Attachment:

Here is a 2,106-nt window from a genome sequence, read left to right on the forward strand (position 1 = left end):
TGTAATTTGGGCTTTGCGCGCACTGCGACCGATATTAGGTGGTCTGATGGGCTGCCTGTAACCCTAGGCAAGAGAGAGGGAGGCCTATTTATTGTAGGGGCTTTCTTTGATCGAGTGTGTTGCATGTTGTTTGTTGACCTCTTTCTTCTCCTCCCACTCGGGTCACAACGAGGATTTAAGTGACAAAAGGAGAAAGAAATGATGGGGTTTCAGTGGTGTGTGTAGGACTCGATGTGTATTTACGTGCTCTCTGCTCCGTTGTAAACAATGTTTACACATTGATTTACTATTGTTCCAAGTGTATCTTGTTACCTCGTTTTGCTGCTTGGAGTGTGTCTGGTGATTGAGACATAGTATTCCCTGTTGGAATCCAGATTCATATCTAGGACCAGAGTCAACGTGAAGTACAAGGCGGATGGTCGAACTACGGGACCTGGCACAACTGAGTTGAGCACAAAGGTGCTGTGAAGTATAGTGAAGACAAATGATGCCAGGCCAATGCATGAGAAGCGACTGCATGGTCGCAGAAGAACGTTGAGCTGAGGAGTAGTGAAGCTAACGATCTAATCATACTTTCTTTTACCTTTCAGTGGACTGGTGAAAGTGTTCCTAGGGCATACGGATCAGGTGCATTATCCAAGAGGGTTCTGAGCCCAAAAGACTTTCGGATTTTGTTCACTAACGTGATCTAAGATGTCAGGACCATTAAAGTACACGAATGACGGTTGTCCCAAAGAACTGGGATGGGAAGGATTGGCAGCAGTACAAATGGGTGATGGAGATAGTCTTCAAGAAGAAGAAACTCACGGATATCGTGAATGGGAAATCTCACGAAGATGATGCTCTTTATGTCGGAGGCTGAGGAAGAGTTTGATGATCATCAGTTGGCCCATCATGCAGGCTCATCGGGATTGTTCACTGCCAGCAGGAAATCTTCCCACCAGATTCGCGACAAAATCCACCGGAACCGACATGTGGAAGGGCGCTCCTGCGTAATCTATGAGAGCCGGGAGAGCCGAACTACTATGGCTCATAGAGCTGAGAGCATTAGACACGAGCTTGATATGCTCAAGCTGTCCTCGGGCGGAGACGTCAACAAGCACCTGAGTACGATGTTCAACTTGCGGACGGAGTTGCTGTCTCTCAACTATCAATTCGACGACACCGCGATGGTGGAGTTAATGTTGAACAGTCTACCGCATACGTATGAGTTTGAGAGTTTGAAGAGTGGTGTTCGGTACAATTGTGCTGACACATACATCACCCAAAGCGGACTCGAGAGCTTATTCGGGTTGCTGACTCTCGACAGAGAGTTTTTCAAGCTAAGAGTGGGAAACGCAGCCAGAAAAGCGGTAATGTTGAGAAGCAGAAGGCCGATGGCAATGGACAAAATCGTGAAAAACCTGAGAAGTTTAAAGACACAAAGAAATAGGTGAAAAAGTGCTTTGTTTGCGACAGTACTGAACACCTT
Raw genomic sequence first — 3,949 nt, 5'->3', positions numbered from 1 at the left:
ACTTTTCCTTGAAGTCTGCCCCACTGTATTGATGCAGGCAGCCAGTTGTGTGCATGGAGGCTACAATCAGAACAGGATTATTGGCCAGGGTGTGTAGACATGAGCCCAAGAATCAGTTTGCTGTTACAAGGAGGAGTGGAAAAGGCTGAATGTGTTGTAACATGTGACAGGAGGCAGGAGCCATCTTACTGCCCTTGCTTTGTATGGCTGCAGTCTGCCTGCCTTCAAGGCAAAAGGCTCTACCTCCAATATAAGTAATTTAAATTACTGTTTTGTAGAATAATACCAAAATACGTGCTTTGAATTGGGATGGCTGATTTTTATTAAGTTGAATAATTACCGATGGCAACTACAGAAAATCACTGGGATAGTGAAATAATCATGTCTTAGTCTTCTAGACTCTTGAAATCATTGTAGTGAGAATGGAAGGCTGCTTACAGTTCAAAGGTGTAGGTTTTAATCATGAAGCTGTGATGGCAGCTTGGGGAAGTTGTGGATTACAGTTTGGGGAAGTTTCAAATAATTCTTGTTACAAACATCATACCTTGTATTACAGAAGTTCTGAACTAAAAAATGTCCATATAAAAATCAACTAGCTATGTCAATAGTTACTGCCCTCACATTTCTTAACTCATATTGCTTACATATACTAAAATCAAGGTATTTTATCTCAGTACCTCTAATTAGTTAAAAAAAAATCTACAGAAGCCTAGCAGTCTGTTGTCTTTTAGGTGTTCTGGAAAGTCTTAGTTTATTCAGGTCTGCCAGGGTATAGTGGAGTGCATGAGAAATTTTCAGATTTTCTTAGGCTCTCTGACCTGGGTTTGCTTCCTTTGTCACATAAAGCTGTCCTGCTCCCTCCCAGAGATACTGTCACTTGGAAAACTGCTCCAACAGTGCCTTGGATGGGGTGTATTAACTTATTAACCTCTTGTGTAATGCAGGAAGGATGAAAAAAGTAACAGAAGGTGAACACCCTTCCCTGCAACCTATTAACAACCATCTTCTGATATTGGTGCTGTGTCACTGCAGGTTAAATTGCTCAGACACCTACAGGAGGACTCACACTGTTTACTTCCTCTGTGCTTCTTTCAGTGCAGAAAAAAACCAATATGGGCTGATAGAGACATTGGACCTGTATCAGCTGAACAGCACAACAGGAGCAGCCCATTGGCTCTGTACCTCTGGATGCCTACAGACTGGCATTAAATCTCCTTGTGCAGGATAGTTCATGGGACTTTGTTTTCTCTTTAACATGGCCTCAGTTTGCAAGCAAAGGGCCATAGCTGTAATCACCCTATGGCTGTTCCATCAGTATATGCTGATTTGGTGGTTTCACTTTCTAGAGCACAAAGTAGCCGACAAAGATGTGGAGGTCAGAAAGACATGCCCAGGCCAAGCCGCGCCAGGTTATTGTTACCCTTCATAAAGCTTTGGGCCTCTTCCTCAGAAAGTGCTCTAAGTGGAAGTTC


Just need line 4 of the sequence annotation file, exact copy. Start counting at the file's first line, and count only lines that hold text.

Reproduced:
ACTTTTCCTTGAAGTCTGCCCCACTGTATTGATGCAGGCAGCCAGTTGTGTGCATGGAGGCTACAATCAGAACAGGATTATTGGCCAGGGTGTGTAGACATGAGCCCAAGAATCAGTTTGCTGTTACAAGGAGGAGTGGAAAAGGCTGAATGTGTTGTAACATGTGACAGGAGGCAGGAGCCATCTTACTGCCCTTGCTTTGTATGGCTGCAGTCTGCCTGCCTTCAAGGCAAAAGGCTCTACCTCCAATATAAGTAATTTAAATTACTGTTTTGTAGAATAATACCAAAATACGTGCTTTGAATTGGGATGGCTGATTTTTATTAAGTTGAATAATTACCGATGGCAACTACAGAAAATCACTGGGATAGTGAAATAATCATGTCTTAGTCTTCTAGACTCTTGAAATCATTGTAGTGAGAATGGAAGGCTGCTTACAGTTCAAAGGTGTAGGTTTTAATCATGAAGCTGTGATGGCAGCTTGGGGAAGTTGTGGATTACAGTTTGGGGAAGTTTCAAATAATTCTTGTTACAAACATCATACCTTGTATTACAGAAGTTCTGAACTAAAAAATGTCCATATAAAAATCAACTAGCTATGTCAATAGTTACTGCCCTCACATTTCTTAACTCATATTGCTTACATATACTAAAATCAAGGTATTTTATCTCAGTACCTCTAATTAGTTAAAAAAAAATCTACAGAAGCCTAGCAGTCTGTTGTCTTTTAGGTGTTCTGGAAAGTCTTAGTTTATTCAGGTCTGCCAGGGTATAGTGGAGTGCATGAGAAATTTTCAGATTTTCTTAGGCTCTCTGACCTGGGTTTGCTTCCTTTGTCACATAAAGCTGTCCTGCTCCCTCCCAGAGATACTGTCACTTGGAAAACTGCTCCAACAGTGCCTTGGATGGGGTGTATTAACTTATTAACCTCTTGTGTAATGCAGGAAGGATGAAAAAAGTAACAGAAGGTGAACACCCTTCCCTGCAACCTATTAACAACCATCTTCTGATATTGGTGCTGTGTCACTGCAGGTTAAATTGCTCAGACACCTACAGGAGGACTCACACTGTTTACTTCCTCTGTGCTTCTTTCAGTGCAGAAAAAAACCAATATGGGCTGATAGAGACATTGGACCTGTATCAGCTGAACAGCACAACAGGAGCAGCCCATTGGCTCTGTACCTCTGGATGCCTACAGACTGGCATTAAATCTCCTTGTGCAGGATAGTTCATGGGACTTTGTTTTCTCTTTAACATGGCCTCAGTTTGCAAGCAAAGGGCCATAGCTGTAATCACCCTATGGCTGTTCCATCAGTATATGCTGATTTGGTGGTTTCACTTTCTAGAGCACAAAGTAGCCGACAAAGATGTGGAGGTCAGAAAGACATGCCCAGGCCAAGCCGCGCCAGGTTATTGTTACCCTTCATAAAGCTTTGGGCCTCTTCCTCAGAAAGTGCTCTAAGTGGAAGTTC